A very skilled front end web developer that I know and respect, recommended that I look into creating Tumblr themes, as a means of building my portfolio up. I decided to check out the dash.generalassemb.ly tumblr project.
I skipped the HTML & CSS basics part I and went straight to part 2 BUILD A TUMBLR THEME FOR GENE. I feel, if you already have a good amount of HTML & CSS knowledge, you can do the same. The lesson was pretty straight forward. Be warned, you will get an error if you don’t have everything exactly the way they want. An extra space or a line of code on another line, will make it seem your code is wrong, even though it is semantically correct. It happened to me two times. Kind of annoying.
The lesson goes through the tumblr code and how you integrate it with HTML & CSS, to create a simple theme for a fictional character named Gene. After awhile, you will pick up the code and how to write it. Tumblr also provides you their own personal documentation on creating custom themes, which I plan to use a lot, since I don’t know all of their code. I learned how to go about creating/designing for each type of post Tumblr has, making the title appear as the headline, including the avatar, and how to add the like button, reblog button, & the associated notes. Here is the end result of my completion of the 6 sub lessons under part/step 2 of the lesson: my dash tumblr jsfiddle*.
I plan to check out some of the themes currently in tumblr and research how they went about using some features. I wonder if they just do the general HTML + tumblr markup, and then go about using the CSS for the layout. For example there are tumblr themes with a sidebar with the navigation links; possibly an aside, and then the main content area; section, to the right, where all the posts reside. Then are others with visible borders, an about section, navigation at the top, and an area for the posts. I may take a peek at the theme I’m currently using on my creative tumblr account, for a better idea.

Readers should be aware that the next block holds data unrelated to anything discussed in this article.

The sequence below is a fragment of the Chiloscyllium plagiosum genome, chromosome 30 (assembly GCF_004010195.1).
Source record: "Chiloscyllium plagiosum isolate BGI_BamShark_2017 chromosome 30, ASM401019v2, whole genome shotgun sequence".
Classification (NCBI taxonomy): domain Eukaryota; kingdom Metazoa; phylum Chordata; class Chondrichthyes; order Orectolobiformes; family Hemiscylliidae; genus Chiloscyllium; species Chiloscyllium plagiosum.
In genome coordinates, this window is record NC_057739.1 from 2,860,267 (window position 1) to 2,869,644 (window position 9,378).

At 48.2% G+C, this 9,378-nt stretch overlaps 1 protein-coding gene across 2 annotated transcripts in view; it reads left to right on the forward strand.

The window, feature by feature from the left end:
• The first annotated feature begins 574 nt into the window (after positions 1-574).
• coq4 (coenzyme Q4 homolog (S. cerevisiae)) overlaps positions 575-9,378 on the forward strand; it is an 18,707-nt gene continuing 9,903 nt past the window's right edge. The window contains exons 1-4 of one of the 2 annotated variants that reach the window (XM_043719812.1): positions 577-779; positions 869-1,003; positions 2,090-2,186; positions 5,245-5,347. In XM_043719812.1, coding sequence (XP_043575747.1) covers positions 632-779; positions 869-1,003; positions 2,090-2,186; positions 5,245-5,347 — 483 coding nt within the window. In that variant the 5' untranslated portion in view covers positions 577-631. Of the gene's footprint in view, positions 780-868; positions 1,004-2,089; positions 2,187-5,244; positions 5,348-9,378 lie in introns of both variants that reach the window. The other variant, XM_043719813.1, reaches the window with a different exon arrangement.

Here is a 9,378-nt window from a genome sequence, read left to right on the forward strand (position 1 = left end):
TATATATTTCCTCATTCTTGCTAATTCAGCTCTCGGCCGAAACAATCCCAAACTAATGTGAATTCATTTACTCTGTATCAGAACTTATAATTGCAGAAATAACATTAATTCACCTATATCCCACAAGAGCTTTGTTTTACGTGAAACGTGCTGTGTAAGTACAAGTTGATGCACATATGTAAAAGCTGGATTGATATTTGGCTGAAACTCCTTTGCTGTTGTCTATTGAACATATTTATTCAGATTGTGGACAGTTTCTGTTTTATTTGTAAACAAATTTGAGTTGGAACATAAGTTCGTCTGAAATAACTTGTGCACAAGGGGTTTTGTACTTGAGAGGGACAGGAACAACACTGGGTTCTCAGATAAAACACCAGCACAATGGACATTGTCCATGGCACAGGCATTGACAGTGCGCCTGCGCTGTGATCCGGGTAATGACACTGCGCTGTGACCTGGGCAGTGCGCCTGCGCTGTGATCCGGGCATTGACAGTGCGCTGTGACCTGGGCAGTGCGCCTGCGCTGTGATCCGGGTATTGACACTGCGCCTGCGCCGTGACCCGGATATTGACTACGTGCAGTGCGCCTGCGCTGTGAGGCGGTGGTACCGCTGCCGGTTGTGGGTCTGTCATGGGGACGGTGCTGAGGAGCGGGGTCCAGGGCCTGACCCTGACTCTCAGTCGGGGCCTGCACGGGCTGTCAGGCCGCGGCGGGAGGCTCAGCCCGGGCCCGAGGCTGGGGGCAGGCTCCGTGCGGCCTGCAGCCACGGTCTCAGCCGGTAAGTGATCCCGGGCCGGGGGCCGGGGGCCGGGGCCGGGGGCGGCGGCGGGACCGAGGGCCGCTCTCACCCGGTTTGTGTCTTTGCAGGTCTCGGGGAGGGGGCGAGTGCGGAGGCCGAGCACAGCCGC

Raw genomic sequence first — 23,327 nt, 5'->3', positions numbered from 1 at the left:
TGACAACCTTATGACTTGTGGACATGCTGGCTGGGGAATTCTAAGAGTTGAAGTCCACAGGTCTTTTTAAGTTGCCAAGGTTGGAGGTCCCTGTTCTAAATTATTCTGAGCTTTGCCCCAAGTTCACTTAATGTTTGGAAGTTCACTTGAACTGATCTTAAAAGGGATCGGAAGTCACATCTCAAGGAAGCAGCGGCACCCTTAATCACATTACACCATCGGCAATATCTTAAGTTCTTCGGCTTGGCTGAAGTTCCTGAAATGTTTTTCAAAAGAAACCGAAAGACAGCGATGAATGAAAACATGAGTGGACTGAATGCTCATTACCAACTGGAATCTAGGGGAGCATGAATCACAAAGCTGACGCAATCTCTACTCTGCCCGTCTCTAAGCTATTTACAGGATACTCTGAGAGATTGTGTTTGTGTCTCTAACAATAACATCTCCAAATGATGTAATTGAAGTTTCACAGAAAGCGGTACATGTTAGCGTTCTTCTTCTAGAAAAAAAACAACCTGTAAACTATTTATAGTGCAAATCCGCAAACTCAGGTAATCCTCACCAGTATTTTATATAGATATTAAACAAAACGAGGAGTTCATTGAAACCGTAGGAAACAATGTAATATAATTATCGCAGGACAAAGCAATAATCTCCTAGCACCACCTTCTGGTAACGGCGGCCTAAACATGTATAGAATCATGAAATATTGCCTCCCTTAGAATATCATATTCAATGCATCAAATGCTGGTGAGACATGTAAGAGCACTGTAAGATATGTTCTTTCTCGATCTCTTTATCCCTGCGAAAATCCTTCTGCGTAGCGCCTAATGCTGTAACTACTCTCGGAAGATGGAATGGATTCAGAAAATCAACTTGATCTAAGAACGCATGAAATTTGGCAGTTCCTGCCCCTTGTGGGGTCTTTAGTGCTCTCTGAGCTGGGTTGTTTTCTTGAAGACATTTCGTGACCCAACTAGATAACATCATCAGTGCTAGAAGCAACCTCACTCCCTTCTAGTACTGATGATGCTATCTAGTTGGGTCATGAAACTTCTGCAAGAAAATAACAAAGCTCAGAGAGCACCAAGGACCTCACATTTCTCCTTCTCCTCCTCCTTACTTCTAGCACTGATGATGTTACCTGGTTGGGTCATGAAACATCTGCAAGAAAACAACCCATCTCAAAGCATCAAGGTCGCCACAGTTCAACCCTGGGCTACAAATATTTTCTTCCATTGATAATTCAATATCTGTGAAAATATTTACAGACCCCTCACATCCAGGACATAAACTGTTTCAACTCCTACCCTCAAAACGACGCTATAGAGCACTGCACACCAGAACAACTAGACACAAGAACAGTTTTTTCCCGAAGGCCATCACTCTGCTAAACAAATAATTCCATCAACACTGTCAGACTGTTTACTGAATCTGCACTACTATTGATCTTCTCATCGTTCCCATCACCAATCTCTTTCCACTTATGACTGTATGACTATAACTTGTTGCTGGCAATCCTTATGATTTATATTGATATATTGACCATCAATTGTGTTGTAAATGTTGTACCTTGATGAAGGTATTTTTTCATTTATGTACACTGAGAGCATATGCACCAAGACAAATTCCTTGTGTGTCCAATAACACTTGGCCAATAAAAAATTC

On another note, does anyone have any sites, magazines, or books, that would increase my knowledge in UI/UX development? Now I see, after looking at websites every day, and looking at them with a critical eye, that I am cut out for UI development. I may not have all the skills yet, but I can definitely see myself, debating why something is placed in a specific area for the user’s advantage, with evidence to back it up of course. Plus, I have always loved working on the front end side.
Thanks for reading! Next time, maybe I’ll share you with my attempts with skrollr.js. Hopefully I will successfully implement it by next week, or at least understand the markup.
*Oy. I learned today that WordPress doesn’t like it when I try to insert code, using either, or a combination of both. -_-; Lesson learned. Will stick with jsfiddle or codepen, if I ever switch over to it.